Strangest of all: somehow, through everything that happened, I’d stayed level, or near enough. It makes no sense.

It was seeing Phoebe that finally pushed me over the edge.

With some sort of serious delayed reaction of her own, Mum’s iron nerves wait until we get home and through the front door, then collapse. She rolls into a ball on the sofa and dissolves in tears.

‘What should we do?’ I say.

‘Call Dad,’ Amy suggests. Mum shakes her head no from the sofa.

‘How about Aunt Stacey?’ And she seems okay with that, so Amy calls her.

Soon Amy is playing with baby Robert while telling me how to make dinner, and Stacey and Mum are well into a bottle of red wine.

By now Amy has gleaned a little of the story: that terrorists attacked the hospital. I haven’t told her – or anyone – that I saw two of them in Dr Lysander’s office, or that one nearly shot me. Or about the nurse who died. Amy is fascinated and wants every detail, and that is enough to keep them to myself.

On the news that night there is a five second mention: earlier today, armed AGT attempted to mount a vicious attack on dedicated medical staff at a major London hospital. They failed.

Tell that to the nurse whose blood was all over the floor.


* * *

‘Quite an adventure you had yesterday,’ Dad says, one eye on me and one on the road.

‘I guess so.’

‘Were you scared?’



I look at him in surprise. ‘You’d have to be completely mad not to be scared,’ he says. He stops at a red light. ‘Did you sleep all right?’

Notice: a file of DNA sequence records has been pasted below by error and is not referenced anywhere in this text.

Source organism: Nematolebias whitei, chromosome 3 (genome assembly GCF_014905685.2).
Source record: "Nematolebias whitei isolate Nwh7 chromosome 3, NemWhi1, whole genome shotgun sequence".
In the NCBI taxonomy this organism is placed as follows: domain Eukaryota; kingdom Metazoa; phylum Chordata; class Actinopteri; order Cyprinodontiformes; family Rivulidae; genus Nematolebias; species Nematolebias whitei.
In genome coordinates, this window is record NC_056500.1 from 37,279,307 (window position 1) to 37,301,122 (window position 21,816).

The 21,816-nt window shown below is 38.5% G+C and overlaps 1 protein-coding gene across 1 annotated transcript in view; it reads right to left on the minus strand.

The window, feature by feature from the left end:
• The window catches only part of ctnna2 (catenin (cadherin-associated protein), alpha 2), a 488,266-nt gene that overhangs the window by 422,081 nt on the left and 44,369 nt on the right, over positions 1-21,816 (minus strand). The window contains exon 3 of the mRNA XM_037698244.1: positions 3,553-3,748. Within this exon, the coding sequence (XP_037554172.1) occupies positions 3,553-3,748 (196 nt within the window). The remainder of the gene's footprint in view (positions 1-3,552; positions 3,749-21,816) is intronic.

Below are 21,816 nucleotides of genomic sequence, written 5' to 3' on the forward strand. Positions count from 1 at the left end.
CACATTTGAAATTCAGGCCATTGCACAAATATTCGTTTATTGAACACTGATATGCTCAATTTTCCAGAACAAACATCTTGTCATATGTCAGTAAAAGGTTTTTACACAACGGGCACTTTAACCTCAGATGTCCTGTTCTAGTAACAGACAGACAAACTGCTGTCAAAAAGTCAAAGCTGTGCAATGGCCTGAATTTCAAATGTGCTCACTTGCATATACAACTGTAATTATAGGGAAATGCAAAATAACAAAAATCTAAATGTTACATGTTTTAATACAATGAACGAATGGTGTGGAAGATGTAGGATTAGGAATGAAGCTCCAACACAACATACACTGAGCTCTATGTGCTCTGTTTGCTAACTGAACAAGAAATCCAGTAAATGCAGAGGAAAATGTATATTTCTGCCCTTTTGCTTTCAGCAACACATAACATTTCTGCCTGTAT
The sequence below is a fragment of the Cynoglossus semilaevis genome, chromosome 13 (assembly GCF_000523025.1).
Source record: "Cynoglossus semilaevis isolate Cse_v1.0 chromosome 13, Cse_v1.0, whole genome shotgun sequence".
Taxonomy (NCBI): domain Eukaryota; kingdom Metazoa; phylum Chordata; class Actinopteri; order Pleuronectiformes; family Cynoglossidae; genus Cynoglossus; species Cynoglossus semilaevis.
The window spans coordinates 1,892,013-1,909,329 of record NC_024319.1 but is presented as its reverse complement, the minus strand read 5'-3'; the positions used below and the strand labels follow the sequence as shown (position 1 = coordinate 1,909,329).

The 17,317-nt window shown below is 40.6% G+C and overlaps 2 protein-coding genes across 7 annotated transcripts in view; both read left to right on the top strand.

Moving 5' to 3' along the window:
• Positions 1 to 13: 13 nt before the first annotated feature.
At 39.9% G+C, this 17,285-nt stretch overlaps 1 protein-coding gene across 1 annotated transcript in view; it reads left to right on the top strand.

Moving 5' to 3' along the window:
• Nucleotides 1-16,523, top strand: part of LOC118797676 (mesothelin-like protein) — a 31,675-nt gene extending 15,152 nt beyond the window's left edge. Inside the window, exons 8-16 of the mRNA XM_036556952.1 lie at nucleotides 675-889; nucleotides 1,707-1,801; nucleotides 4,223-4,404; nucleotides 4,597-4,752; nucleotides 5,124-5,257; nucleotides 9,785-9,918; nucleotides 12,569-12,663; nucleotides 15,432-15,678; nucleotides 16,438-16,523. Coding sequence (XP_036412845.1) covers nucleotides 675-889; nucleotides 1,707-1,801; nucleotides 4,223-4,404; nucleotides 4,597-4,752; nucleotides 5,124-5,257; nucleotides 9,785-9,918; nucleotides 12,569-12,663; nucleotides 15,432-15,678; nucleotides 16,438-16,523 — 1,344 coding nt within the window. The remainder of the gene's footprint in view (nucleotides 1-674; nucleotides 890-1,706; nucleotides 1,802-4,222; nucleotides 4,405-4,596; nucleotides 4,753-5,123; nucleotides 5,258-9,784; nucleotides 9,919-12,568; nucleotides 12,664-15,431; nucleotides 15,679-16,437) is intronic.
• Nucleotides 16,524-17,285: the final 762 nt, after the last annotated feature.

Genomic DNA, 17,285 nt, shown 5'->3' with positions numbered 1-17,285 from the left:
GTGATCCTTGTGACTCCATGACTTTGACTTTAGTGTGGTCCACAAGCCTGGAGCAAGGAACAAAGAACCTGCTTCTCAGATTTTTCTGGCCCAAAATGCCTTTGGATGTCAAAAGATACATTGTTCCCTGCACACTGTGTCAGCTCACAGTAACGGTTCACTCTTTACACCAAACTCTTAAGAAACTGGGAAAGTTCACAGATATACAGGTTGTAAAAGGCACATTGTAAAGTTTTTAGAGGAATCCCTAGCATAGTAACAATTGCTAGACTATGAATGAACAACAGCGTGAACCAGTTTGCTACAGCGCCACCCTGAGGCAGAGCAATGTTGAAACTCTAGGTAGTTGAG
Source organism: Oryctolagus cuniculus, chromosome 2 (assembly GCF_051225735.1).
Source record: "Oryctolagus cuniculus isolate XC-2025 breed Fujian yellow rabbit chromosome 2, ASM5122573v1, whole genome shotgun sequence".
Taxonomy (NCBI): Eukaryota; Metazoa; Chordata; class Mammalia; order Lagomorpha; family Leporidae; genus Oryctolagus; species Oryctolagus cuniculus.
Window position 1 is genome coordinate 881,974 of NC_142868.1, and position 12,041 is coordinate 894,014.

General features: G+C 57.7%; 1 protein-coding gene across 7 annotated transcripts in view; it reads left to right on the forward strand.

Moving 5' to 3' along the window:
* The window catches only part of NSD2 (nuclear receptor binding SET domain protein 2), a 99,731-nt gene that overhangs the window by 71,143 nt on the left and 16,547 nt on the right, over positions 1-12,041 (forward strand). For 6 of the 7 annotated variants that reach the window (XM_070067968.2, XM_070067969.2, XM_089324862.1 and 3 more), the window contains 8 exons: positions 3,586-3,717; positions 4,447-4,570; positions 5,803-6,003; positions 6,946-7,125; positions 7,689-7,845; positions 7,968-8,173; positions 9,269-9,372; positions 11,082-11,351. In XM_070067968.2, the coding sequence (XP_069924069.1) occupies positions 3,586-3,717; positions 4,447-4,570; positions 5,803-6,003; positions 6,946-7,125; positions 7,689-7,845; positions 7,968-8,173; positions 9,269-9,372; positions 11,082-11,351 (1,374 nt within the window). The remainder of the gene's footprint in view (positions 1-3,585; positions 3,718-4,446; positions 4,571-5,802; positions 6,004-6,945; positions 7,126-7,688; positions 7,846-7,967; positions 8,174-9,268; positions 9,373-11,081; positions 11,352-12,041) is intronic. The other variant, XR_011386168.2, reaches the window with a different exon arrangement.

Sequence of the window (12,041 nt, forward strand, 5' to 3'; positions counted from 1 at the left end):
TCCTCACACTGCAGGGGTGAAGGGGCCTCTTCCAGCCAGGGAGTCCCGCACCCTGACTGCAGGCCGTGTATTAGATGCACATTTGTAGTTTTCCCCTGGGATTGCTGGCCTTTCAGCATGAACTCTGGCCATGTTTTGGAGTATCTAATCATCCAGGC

‘No nightmares?’

‘No.’ I’d been afraid to close my eyes, but if I dreamed, I remembered nothing.

‘Interesting. There you have something real to be scared of for a change, and you sleep like a baby.’ He looks quite fascinated, like I’m a puzzle he is trying to figure out. I get the feeling he doesn’t like not understanding things, people; anything.

‘Maybe the injection I had at the hospital hadn’t worn off yet,’ I suggest.

‘Perhaps,’ he says, but I get the feeling he knows they don’t last that long. ‘What did you think of the terrorists?’

Does he somehow know that I saw two of them, face to face? No. How could he? His eyes are on the road now, as he navigates a twisty narrow stretch.


What do I think about the terrorists… I haven’t been able to stop thinking about them. Blowing up bus loads of students, and killing nurses. ‘They’re evil,’ I say.

‘Some people think they have a point. That the Lorders go too far; that they are the evil ones. That what happens in that hospital and others like it is wrong.’

My eyes widen, shocked he’d dare say that, even as something that some people – unidentified and faceless – may think. ‘But the AGT kill people, innocent people, who don’t have anything to do with anything. It doesn’t matter why, it is still wrong.’

He tilts his head side to side, as if considering what I said. ‘So, it isn’t so much their point of view, as their methods, to which you take exception? Interesting.’

He pulls into the school. I was going to ask him to wait a moment, unsure if Ferguson has been told by Mrs Ali to exclude me from Sunday training as well as keeping me off the track at lunchtimes. But suddenly I just want out of the car, away from Dad, his questions. His saying interesting in a way that says so much more is hidden in every word.

And this time Ferguson is already here. He tilts his head in a hello as I get out of the car; doesn’t register surprise that I am there. Dad gives a half wave and pulls away.

Mum had been adamant I should stay home today, but Dad said she couldn’t keep us under her eye all the time, and might as well let me go. She was back to being herself this morning; last night, too. By the time Aunt Stacey left and we had dinner, she was all contained. When Dad got in hours later, you wouldn’t have known she’d ever been upset.